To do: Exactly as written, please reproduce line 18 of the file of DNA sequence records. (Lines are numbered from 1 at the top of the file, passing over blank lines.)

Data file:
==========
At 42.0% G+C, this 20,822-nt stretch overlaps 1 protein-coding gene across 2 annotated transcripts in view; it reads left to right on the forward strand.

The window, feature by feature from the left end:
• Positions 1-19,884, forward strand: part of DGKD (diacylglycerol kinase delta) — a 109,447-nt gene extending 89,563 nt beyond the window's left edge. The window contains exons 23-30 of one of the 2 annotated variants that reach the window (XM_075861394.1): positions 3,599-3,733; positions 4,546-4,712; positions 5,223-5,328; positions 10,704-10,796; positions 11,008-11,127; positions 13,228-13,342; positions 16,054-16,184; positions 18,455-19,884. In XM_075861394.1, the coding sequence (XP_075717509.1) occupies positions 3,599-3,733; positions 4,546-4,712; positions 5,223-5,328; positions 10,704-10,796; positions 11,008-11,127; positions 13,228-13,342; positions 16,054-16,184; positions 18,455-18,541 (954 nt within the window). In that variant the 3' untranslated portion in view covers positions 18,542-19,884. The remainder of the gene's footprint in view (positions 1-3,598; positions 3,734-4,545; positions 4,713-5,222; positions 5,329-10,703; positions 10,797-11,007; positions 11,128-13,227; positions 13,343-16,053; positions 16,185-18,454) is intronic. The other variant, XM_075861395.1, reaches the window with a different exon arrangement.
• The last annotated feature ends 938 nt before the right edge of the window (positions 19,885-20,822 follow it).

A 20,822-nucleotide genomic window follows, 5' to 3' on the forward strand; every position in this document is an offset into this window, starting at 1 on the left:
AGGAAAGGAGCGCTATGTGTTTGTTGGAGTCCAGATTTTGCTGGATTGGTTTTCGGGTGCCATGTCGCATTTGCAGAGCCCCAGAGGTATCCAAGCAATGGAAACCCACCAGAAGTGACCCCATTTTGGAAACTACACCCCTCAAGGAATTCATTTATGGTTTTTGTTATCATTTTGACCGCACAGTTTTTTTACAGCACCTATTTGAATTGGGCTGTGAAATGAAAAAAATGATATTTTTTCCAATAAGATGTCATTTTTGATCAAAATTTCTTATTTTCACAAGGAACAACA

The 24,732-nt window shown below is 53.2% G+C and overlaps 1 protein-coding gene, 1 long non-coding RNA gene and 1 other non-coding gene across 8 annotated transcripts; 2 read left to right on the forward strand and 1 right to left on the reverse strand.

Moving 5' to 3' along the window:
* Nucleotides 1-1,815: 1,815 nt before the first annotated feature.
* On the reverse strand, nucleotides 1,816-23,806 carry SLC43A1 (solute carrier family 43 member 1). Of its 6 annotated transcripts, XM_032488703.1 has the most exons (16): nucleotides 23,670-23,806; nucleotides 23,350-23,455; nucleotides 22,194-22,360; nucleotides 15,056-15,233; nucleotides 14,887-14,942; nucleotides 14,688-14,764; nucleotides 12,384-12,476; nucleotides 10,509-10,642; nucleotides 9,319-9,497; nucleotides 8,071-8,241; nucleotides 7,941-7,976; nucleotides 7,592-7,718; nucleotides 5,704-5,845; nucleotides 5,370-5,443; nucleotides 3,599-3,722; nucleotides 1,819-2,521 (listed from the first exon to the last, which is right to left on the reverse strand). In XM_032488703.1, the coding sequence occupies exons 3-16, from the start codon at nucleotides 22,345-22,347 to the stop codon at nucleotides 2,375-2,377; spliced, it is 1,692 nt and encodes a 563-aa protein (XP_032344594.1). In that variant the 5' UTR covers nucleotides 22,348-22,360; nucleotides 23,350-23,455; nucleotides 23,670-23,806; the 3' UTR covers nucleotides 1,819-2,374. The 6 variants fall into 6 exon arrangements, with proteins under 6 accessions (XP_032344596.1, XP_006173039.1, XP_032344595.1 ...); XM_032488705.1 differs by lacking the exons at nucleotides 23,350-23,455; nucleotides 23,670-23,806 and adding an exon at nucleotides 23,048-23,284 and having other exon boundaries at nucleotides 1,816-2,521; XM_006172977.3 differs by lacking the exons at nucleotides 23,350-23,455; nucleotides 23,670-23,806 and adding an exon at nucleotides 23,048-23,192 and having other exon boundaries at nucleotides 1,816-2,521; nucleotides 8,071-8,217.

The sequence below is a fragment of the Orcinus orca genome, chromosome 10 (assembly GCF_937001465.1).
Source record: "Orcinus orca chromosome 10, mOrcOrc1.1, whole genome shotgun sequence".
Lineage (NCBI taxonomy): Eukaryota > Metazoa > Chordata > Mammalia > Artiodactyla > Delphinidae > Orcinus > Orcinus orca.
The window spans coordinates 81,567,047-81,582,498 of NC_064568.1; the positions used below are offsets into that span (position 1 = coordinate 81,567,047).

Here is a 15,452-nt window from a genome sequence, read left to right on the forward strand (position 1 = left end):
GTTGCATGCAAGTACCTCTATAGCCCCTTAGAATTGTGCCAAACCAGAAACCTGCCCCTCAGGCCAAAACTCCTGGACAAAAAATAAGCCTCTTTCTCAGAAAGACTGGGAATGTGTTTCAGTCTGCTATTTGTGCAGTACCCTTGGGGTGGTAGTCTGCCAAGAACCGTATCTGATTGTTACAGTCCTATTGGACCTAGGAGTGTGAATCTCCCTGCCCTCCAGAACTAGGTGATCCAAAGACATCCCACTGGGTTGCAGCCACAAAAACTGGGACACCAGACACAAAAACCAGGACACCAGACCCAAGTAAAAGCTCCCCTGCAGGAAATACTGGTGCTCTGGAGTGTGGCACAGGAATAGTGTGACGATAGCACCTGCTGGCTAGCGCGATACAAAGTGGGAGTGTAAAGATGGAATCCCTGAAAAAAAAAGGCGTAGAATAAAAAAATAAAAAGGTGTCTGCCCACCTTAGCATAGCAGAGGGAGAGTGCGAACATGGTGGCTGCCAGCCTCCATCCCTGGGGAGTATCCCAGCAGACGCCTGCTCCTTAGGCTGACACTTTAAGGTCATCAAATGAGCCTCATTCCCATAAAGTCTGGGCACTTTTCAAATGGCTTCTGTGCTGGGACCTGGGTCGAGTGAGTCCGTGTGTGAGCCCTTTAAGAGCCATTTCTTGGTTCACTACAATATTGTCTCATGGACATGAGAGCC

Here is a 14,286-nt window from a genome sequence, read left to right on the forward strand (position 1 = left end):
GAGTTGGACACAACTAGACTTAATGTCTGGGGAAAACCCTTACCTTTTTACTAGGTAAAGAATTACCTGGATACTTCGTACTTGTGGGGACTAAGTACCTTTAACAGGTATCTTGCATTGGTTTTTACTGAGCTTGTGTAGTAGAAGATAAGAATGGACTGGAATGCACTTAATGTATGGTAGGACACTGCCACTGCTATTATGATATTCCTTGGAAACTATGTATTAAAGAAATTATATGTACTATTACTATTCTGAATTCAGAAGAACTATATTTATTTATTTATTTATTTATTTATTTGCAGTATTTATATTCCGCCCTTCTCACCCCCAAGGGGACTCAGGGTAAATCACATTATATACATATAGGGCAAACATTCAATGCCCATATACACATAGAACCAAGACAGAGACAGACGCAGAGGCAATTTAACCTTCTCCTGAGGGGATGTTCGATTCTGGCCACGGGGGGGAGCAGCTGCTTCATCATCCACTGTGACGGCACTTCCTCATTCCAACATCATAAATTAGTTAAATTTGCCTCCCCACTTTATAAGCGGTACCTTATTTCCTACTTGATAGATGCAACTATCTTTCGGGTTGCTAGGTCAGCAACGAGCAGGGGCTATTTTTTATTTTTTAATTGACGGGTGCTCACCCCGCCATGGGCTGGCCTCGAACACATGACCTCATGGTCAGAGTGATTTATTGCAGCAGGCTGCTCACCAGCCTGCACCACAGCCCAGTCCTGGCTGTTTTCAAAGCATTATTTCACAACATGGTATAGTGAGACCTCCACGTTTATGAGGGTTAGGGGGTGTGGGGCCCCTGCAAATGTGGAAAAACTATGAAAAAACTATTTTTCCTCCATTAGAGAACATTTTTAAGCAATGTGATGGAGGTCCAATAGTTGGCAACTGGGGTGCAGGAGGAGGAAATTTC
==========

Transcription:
GAGTTGGACACAACTAGACTTAATGTCTGGGGAAAACCCTTACCTTTTTACTAGGTAAAGAATTACCTGGATACTTCGTACTTGTGGGGACTAAGTACCTTTAACAGGTATCTTGCATTGGTTTTTACTGAGCTTGTGTAGTAGAAGATAAGAATGGACTGGAATGCACTTAATGTATGGTAGGACACTGCCACTGCTATTATGATATTCCTTGGAAACTATGTATTAAAGAAATTATATGTACTATTACTATTCTGAATTCAGAAGAACTATATTTATTTATTTATTTATTTATTTATTTGCAGTATTTATATTCCGCCCTTCTCACCCCCAAGGGGACTCAGGGTAAATCACATTATATACATATAGGGCAAACATTCAATGCCCATATACACATAGAACCAAGACAGAGACAGACGCAGAGGCAATTTAACCTTCTCCTGAGGGGATGTTCGATTCTGGCCACGGGGGGGAGCAGCTGCTTCATCATCCACTGTGACGGCACTTCCTCATTCCAACATCATAAATTAGTTAAATTTGCCTCCCCACTTTATAAGCGGTACCTTATTTCCTACTTGATAGATGCAACTATCTTTCGGGTTGCTAGGTCAGCAACGAGCAGGGGCTATTTTTTATTTTTTAATTGACGGGTGCTCACCCCGCCATGGGCTGGCCTCGAACACATGACCTCATGGTCAGAGTGATTTATTGCAGCAGGCTGCTCACCAGCCTGCACCACAGCCCAGTCCTGGCTGTTTTCAAAGCATTATTTCACAACATGGTATAGTGAGACCTCCACGTTTATGAGGGTTAGGGGGTGTGGGGCCCCTGCAAATGTGGAAAAACTATGAAAAAACTATTTTTCCTCCATTAGAGAACATTTTTAAGCAATGTGATGGAGGTCCAATAGTTGGCAACTGGGGTGCAGGAGGAGGAAATTTC